Australia's Future Fund reported a modest 1.2% decline for a final quarter of 2018 marked by a plunge in global equity valuations.
The portfolio ended the year at A$147 billion ($104.4 billion), up 5.8% from the year before and 9.7%, annualized, over the past 10 years.
The sovereign wealth fund's executives in a briefing Monday said efforts over the past year to trim risk from the portfolio, to account for slowing momentum in the global economy, paid off in the latest quarter.
The portfolio performed the way its investment team had hoped, in diversifying exposures to make it less vulnerable to equity market sell-offs, said Peter Costello, the chair of the fund's board of guardians.
With continued risks such as U.S.-China trade tensions on the horizon, Future Fund remains positioned to outperform in downturns, albeit at the risk of underperforming should markets perform better than expected, Mr. Costello said.
Executives said the fund's allocations to private markets helped it weather the latest spike in volatility, even as they confirmed plans to trim some illiquid exposures to be able to respond nimbly if market conditions, as anticipated, become more challenging this year.
"In 2018 we commenced work to sell around A$5 billion of illiquid assets in order to prepare for potentially increased volatility and to increase portfolio flexibility," CEO David Neal said in a news release.
Despite those moves, Future Fund reported allocations to private markets as of Dec. 31 that were higher across the board from the year before.
Private equity, at 15.8% of the portfolio, was up from 12.1%; property climbed to 7.2% from 6.1%, and infrastructure and timberland, at 8.5%, were up from 7.7%.
In Monday's briefing Mr. Neal said those increased weightings partly reflected the U.S. dollar's strength in currency markets, which lifted the valuations of private equity, infrastructure and property valued in that currency.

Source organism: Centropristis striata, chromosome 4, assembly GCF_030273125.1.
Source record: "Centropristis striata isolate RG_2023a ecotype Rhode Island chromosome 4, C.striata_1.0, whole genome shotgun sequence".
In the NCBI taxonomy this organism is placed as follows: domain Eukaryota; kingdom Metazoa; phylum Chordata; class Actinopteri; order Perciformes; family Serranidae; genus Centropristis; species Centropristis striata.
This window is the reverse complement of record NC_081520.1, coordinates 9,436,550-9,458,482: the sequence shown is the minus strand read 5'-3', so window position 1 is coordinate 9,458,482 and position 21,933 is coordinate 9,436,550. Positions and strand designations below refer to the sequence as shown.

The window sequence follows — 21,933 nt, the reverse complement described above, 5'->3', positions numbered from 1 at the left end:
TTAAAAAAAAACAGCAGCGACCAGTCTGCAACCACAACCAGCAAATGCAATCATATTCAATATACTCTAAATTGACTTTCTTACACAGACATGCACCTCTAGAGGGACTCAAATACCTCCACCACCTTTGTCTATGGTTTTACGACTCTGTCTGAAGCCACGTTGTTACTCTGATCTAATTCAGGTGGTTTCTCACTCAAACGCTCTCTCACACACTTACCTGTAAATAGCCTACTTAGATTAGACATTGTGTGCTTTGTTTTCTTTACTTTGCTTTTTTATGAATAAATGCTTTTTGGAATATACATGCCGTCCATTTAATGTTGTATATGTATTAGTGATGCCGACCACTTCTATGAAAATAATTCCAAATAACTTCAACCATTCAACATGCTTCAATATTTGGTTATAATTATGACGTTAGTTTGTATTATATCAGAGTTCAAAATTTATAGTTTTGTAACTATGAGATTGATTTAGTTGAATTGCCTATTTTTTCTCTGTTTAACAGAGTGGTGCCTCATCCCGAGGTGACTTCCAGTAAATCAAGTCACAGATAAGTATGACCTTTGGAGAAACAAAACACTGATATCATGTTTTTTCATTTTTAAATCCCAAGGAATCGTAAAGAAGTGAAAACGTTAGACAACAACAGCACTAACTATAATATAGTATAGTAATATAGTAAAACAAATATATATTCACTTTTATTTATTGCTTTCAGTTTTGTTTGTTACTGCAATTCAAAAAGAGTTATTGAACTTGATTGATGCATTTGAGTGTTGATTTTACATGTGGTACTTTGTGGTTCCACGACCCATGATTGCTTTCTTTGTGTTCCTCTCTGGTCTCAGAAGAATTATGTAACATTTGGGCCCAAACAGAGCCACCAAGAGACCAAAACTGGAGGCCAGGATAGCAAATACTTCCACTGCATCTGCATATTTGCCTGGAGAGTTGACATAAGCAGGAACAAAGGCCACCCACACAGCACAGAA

But very strong returns for those investments helped as well. "Although we are attempting to trim ... values have been going up so quickly" that the weight of allocations has risen — a nice dilemma to be facing, Mr. Neal said.
Mr. Neal confirmed that Future Fund had sold some of its interest in London's Gatwick Airport, as well as some property holdings recently, and was "happy to have made those sales ... (as they) contribute to a more flexible portfolio for us." He declined to say how much of the A$5 billion target for trimming assets had been met.
Other big sovereign wealth funds with smaller allocations to alternatives suffered more during the latest quarter. For example, on Feb. 1, Japan's ¥150.7 trillion ($1.37 trillion) Government Pension Investment Fund, with roughly 50% of its portfolio in publicly listed stocks and only a fraction of 1% of its investments in private markets, reported a 9% decline for the December quarter.
As of Dec. 31, Future Fund's allocations to publicly listed equities stood at 29.4%, down from 31.8% at the close of the September quarter. Of that total, developed market equities suffered the biggest drop to 16.3% from 18%. Australian equities, meanwhile, fell to 5.8% from 6.5%, while emerging market exposures were steady at 7.3%.
The fund's allocations to hedge funds slipped to 14.6% from 15%, while holdings of debt securities rose to 10.1% from 8.8%. Cash, meanwhile, edged up to 14.5% from 14.4%.